The teachers are very nice as well, they are always ready to help a foreign student. I am grateful to so many teachers that I can’t even name them all, and some taught me only one semester or one module, but they were very understanding of my weakness in understanding Russian and found time to give me extra tasks to compensate for my participation grades.
(Idk if I’m allowed to give names, but) Ms. Maria Gennadyevna Yashina who has been teaching my Italian class since the first year is one of those I love the most, as her classes are always enjoyable and fun to attend. Honestly, if it weren’t for her, I wouldn’t have that much encouragement to study Italian well and I’m ever grateful for her because of that. I have also been keeping in contact with my Math professor, Dr. Vladimir Gordin, from the preparatory year, who is like my “pen pal” and tell me stories and send me photos about his peaceful life in a Russian village.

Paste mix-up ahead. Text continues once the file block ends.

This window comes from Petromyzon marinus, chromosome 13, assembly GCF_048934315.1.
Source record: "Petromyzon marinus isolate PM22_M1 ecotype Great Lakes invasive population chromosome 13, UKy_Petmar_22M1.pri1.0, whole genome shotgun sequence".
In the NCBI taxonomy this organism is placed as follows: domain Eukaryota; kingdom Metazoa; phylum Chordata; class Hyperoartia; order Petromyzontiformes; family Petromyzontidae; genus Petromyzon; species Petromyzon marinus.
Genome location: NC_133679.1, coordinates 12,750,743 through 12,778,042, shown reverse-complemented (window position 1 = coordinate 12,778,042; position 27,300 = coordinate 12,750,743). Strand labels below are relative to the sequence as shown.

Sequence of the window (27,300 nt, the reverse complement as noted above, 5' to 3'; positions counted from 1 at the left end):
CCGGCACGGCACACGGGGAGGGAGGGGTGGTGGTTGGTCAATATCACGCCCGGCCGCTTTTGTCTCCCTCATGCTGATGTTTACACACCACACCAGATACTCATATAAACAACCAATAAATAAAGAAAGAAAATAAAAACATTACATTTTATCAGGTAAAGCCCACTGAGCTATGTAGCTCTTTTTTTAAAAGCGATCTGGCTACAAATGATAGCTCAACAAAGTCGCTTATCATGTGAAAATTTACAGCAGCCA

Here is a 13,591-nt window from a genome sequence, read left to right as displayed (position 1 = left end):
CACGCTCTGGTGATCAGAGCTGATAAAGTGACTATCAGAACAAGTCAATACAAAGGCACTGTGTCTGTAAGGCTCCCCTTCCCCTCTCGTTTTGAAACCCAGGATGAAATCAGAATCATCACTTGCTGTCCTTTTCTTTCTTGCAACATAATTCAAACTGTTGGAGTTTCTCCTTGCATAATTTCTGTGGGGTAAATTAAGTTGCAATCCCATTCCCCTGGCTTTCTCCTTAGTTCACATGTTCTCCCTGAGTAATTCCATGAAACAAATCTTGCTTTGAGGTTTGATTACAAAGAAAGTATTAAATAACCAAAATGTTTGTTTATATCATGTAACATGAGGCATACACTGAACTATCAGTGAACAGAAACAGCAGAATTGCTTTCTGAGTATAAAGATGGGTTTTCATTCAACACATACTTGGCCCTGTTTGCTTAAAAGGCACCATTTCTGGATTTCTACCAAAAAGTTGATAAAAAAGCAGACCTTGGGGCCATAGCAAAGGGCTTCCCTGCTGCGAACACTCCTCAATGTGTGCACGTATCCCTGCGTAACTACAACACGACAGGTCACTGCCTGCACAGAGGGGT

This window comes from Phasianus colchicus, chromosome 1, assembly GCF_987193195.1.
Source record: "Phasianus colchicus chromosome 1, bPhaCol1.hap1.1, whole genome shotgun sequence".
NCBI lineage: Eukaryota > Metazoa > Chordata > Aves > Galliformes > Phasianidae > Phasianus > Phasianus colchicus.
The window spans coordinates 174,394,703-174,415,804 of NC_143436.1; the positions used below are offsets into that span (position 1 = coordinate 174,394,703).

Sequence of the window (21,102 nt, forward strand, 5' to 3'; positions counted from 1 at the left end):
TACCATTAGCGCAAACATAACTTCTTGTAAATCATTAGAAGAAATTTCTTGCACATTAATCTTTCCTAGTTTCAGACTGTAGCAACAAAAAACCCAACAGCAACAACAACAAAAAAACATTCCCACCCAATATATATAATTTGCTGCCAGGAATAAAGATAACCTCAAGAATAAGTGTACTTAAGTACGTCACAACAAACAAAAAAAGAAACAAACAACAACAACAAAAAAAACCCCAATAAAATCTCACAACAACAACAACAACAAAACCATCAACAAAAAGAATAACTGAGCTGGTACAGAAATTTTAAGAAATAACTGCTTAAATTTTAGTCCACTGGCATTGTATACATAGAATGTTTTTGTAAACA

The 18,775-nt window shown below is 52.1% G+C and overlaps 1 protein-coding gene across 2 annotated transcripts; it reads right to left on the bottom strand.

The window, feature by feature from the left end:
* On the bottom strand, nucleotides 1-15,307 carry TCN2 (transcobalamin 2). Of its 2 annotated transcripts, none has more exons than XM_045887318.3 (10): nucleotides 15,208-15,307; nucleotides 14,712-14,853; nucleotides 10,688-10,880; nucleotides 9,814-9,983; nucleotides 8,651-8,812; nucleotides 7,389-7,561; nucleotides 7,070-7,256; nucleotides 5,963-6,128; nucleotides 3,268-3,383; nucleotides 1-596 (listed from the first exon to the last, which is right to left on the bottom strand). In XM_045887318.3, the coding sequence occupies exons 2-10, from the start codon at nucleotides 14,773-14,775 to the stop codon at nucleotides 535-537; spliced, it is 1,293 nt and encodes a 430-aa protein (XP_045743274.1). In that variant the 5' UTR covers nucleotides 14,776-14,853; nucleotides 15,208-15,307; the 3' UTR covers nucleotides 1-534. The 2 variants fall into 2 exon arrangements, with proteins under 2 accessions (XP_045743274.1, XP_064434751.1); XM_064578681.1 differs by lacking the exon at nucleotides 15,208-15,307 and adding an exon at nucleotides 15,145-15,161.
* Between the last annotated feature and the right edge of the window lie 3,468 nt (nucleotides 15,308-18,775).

Lastly, I would like to say that I’m ever thankful for all of my Russian classmates who have helped me, especially during the first heavy year of HSE. I really must emphasize that without them, I would have been miserable and not able to have decently good results. I have to say that they are usually very cold if you don’t talk to them, but when you do they are extremely nice. I felt sorry that because of the pandemic, my class didn’t get the chance to see each other often so it made us more distant, but my Russian classmates are ever so nice, very understanding of my problems with the Russian language, and are even “passionately” lending me help. For that, I’m forever grateful as well.